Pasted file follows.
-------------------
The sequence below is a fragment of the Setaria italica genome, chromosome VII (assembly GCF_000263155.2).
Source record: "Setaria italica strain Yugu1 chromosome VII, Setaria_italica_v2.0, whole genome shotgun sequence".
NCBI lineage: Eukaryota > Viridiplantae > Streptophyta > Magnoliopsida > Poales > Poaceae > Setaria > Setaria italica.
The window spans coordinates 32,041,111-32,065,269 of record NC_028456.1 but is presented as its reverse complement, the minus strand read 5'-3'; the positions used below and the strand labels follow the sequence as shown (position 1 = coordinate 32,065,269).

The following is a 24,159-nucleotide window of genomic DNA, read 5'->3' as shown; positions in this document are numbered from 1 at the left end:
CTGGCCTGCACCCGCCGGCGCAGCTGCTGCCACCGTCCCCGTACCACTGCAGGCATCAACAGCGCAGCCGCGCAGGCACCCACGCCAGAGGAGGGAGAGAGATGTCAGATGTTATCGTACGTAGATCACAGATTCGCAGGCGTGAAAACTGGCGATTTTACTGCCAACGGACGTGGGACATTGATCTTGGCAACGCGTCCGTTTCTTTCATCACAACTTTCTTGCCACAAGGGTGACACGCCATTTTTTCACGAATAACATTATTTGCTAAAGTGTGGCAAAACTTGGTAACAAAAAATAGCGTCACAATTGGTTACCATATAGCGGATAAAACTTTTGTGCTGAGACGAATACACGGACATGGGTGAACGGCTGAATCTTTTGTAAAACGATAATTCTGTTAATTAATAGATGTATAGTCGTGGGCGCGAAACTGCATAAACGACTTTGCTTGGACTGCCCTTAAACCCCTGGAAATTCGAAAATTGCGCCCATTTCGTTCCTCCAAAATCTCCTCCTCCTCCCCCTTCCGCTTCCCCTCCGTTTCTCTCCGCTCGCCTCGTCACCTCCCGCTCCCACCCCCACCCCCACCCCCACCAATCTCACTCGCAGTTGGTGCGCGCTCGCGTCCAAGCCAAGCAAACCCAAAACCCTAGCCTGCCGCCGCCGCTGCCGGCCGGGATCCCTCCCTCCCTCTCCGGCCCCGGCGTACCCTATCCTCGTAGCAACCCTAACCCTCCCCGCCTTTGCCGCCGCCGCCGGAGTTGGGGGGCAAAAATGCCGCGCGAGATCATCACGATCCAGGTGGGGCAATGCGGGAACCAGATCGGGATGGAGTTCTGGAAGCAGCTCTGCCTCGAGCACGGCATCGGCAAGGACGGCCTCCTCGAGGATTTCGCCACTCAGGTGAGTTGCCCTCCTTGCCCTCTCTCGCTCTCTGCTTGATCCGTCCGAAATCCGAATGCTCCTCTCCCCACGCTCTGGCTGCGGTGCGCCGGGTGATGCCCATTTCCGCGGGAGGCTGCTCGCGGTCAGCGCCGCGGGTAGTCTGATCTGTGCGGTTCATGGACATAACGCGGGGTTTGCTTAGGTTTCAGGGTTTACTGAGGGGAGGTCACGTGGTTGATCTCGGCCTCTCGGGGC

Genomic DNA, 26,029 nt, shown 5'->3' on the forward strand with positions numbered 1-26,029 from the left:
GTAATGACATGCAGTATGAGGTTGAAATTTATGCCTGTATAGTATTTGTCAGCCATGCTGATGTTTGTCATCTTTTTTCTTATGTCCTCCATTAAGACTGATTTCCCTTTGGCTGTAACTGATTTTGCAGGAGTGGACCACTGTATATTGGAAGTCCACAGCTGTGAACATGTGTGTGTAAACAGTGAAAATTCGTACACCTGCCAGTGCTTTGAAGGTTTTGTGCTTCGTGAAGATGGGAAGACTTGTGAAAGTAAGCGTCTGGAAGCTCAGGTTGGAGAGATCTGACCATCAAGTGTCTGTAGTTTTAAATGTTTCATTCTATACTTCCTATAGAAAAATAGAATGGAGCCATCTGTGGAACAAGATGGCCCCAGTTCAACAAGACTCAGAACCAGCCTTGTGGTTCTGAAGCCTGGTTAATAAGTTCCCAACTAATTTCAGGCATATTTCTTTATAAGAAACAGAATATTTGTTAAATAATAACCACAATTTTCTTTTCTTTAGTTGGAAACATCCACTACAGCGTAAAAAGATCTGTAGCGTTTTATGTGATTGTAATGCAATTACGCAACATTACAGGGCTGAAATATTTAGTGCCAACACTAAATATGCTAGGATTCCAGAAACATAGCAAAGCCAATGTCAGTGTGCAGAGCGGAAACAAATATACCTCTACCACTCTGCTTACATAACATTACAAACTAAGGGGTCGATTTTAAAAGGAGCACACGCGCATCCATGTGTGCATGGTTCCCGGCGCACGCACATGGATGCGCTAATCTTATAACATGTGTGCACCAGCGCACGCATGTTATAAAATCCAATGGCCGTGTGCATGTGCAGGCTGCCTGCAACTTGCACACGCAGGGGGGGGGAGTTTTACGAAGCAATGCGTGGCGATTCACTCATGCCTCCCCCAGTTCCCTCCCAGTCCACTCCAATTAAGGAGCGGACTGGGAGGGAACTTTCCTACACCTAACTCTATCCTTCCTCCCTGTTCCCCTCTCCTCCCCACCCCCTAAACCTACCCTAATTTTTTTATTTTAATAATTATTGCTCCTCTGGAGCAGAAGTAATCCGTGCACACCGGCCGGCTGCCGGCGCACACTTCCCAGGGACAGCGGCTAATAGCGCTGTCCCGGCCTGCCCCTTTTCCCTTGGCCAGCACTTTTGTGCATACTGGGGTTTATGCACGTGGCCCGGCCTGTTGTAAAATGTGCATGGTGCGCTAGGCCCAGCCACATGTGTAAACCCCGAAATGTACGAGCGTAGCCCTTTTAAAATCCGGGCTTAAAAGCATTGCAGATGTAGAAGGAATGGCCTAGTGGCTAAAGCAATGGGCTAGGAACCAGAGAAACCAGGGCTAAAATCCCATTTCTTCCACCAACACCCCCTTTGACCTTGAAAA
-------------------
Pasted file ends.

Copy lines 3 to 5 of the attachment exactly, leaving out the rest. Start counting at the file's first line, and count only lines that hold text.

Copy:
NCBI lineage: Eukaryota > Viridiplantae > Streptophyta > Magnoliopsida > Poales > Poaceae > Setaria > Setaria italica.
The window spans coordinates 32,041,111-32,065,269 of record NC_028456.1 but is presented as its reverse complement, the minus strand read 5'-3'; the positions used below and the strand labels follow the sequence as shown (position 1 = coordinate 32,065,269).

The following is a 24,159-nucleotide window of genomic DNA, read 5'->3' as shown; positions in this document are numbered from 1 at the left end: